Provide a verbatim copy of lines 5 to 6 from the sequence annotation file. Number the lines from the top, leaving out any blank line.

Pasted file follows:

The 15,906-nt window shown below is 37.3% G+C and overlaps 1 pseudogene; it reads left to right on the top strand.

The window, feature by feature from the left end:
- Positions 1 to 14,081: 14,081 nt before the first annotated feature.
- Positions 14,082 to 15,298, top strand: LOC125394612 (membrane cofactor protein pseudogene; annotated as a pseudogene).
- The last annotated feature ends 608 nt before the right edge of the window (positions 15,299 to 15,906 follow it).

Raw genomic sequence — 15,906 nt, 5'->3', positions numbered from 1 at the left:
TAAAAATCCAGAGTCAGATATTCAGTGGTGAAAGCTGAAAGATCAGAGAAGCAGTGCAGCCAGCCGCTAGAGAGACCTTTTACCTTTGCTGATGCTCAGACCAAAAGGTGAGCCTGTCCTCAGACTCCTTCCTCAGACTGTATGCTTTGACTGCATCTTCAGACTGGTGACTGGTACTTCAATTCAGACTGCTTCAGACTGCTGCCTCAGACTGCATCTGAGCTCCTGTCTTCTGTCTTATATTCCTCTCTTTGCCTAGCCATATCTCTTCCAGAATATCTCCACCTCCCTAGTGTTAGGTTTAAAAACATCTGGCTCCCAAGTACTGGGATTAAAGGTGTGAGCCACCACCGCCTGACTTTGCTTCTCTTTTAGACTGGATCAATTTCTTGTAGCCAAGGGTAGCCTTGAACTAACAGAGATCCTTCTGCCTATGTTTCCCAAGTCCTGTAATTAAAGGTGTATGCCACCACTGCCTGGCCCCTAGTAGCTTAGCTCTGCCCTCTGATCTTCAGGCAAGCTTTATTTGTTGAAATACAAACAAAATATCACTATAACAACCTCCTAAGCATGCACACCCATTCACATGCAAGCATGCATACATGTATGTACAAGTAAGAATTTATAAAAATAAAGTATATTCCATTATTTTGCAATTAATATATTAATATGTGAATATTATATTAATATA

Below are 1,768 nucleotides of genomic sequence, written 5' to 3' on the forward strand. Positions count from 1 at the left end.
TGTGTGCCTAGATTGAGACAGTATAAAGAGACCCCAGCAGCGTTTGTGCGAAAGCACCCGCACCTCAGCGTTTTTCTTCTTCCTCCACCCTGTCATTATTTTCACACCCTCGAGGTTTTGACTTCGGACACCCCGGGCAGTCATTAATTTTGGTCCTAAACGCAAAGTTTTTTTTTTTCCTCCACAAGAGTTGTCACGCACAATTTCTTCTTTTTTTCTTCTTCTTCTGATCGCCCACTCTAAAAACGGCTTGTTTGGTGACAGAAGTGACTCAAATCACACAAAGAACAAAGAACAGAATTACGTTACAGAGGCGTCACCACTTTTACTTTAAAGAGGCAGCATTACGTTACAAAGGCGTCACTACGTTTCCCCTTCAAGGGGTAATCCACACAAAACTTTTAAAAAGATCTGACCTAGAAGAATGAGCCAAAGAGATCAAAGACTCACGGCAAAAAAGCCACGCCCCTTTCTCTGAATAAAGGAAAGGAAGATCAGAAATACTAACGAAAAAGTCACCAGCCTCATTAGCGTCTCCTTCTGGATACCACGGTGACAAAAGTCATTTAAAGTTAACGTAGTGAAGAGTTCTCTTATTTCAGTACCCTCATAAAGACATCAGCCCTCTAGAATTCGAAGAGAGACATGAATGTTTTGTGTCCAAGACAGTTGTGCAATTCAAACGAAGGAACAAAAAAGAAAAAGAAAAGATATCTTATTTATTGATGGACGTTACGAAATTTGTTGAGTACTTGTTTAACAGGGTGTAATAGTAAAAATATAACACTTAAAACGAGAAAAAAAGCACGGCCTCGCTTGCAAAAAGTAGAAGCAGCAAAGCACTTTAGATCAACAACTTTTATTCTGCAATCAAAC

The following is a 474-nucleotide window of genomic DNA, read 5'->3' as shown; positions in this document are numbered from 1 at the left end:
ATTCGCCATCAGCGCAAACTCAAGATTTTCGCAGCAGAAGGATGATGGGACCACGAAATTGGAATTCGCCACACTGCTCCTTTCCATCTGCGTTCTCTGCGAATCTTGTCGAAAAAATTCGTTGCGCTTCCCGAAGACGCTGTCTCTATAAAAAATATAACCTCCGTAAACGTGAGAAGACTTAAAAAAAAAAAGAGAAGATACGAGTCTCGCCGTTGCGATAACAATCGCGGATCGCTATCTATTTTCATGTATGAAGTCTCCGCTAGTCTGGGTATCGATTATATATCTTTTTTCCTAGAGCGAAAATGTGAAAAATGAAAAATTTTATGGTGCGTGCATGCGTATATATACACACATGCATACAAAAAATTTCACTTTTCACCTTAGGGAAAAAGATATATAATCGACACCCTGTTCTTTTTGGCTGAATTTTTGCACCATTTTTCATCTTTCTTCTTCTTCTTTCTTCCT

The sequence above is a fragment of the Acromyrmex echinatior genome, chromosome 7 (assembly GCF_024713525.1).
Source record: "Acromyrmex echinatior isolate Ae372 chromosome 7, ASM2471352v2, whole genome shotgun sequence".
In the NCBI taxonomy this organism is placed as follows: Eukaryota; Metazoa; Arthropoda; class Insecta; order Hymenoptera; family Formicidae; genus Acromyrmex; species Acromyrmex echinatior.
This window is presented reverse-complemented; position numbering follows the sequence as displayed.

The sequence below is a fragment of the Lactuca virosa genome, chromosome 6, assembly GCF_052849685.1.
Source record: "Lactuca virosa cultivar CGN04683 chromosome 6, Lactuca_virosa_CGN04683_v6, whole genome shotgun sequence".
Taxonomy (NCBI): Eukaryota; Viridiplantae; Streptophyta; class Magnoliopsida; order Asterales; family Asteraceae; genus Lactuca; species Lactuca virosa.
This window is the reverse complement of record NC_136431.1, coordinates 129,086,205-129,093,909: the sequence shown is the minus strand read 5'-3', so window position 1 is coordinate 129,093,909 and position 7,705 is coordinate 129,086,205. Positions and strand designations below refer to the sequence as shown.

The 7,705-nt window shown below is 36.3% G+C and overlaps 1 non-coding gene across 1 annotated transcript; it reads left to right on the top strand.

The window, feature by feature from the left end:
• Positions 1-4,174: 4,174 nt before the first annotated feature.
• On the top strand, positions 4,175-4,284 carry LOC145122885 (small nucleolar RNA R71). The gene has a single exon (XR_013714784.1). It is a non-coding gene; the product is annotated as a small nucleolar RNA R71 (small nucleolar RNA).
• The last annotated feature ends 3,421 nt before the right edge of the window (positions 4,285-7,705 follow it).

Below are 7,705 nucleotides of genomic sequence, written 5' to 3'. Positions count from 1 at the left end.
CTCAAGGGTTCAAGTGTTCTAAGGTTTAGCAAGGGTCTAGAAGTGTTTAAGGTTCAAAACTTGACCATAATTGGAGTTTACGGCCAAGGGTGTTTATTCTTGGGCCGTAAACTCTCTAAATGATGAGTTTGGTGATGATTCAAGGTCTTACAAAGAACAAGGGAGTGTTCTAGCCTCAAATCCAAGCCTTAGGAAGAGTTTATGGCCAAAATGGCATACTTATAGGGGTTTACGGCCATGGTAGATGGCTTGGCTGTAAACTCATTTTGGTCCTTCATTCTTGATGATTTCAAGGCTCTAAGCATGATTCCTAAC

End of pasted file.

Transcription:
- The last annotated feature ends 608 nt before the right edge of the window (positions 15,299 to 15,906 follow it).

Raw genomic sequence — 15,906 nt, 5'->3', positions numbered from 1 at the left: